Grant and Maurene Nelson say the water in their Sierra Madre home is often… (Ricardo DeAratanha, Los…)
Embarrassment is on tap when Maurene Nelson turns on a faucet at her Sierra Madre home.
The water that flows out, she says, is often disturbingly yellow.
"My bath was full of gold water last night," said Nelson, a speech communications instructor at Pasadena City College and Glendale Community College.
Officials in the tiny city at the base of the San Gabriel Mountains say the temporary use of imported water provided by the Metropolitan Water District of Southern California is to blame for the off-putting color.
The Sierra Madre Public Works Department normally uses chlorine to disinfect water drawn from its own four wells and a pair of natural spring tunnels dug deep into the mountains.
But the MWD uses chloramines to disinfect the water it pulls from the Colorado River and the California Aqueduct. A mixture of chlorine and ammonia, chloramines interact with the rust in steel water pipes to produce the yellowish color.
Sierra Madre water system operators were forced to switch to the imported water in mid-September after the state determined that the city's underground aquifer was running dangerously low.
The aquifer, known as the Raymond Basin, became the state's first adjudicated groundwater basin in 1937 and normally provides drinking water for 16 local entities.
Nelson's husband, Grant, who worked for the MWD as an electrical engineer for 25 years, said the discolored water actually tastes similar to Sierra Madre's own well water.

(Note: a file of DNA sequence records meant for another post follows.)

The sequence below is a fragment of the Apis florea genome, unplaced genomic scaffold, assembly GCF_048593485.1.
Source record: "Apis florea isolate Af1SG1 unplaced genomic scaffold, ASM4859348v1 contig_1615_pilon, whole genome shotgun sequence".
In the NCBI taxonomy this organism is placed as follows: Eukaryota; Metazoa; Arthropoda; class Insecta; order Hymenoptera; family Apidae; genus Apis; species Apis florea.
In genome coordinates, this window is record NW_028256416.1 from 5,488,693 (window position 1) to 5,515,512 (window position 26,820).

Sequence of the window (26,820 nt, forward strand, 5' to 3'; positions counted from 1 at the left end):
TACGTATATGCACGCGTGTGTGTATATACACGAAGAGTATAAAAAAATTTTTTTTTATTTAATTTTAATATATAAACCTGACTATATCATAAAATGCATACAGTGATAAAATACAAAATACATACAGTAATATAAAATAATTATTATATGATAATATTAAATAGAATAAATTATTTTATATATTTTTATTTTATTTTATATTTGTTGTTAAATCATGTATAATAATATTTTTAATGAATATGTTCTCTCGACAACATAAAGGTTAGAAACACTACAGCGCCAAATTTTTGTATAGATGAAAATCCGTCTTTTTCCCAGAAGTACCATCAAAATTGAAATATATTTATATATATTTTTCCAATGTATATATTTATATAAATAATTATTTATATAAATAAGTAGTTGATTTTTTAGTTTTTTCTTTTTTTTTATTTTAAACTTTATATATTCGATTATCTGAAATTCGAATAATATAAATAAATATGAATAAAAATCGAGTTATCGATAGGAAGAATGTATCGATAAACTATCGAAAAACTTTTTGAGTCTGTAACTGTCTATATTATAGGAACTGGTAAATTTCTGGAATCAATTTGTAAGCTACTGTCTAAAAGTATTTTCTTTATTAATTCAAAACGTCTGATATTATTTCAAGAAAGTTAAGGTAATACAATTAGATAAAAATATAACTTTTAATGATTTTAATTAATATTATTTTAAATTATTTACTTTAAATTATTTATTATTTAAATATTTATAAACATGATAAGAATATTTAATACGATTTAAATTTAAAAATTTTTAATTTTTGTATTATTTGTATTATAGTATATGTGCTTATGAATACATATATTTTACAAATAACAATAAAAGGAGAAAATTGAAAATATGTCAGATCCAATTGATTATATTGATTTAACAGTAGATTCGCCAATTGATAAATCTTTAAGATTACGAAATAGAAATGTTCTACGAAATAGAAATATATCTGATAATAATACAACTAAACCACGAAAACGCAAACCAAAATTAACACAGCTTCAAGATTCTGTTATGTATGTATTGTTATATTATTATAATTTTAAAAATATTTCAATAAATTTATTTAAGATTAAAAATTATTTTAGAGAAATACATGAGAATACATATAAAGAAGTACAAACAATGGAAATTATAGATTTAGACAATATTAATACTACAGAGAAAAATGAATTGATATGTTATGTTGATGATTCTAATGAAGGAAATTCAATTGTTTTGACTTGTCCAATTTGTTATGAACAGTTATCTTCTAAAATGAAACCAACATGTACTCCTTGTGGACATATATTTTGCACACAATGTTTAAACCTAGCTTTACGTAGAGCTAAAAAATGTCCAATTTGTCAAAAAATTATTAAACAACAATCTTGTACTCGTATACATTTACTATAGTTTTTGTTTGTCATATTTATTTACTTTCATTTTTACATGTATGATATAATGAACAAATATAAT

"It tastes the same, but it's embarrassing when people visiting look in our toilets," Maurene Nelson said. "I tell them we actually don't live like that. I scrub the toilets, but it collects back so rapidly you can't keep up."
Continuously running a faucet removes the rusty water from residential piping and causes the flow to clear up, the Nelsons have discovered. Maurene said the couple use that trick when they want to drink the water or use it for coffee and cooking.
But some neighbors along Liliano Drive are taking other measures.
"I flush and flush and can't get rid of the yellow water at my house," Eleanor Woolsey said. "I won't drink that water. I'm going out and buying Arrowhead."
Another neighbor, Laurie Godfrey, said her home's water is crystal-clear. "I had my pipes redone with copper," she said. "My water is fine.
"But I've talked to somebody who says she's lost three plants because she watered them with the yellow water."
Sierra Madre spokeswoman Elisa Cox said the discolored water is safe to drink and to use on plants. Although the city routinely flushes its water lines by opening hydrants, it cannot clean out homeowners' pipes on private property.
It's unclear how long the city of 10,917 will be putting up with the imported water, Cox said, although it could take as long as five years for the Raymond Basin to be replenished, depending on rainfall.
Sierra Madre has issued a notice to its water customers explaining that the use of chloramines does not pose a health problem except for those undergoing kidney dialysis. It is also toxic for fish, meaning aquarium owners should contact pet or fish shops for advice.
Jim Green, manager of water system operations for the district, predicted that the issue of discolored water will disappear within a few months as Sierra Madre's pipes become acclimated to chloramines.
"Right now, it's an aesthetic issue, not a health issue," Green said.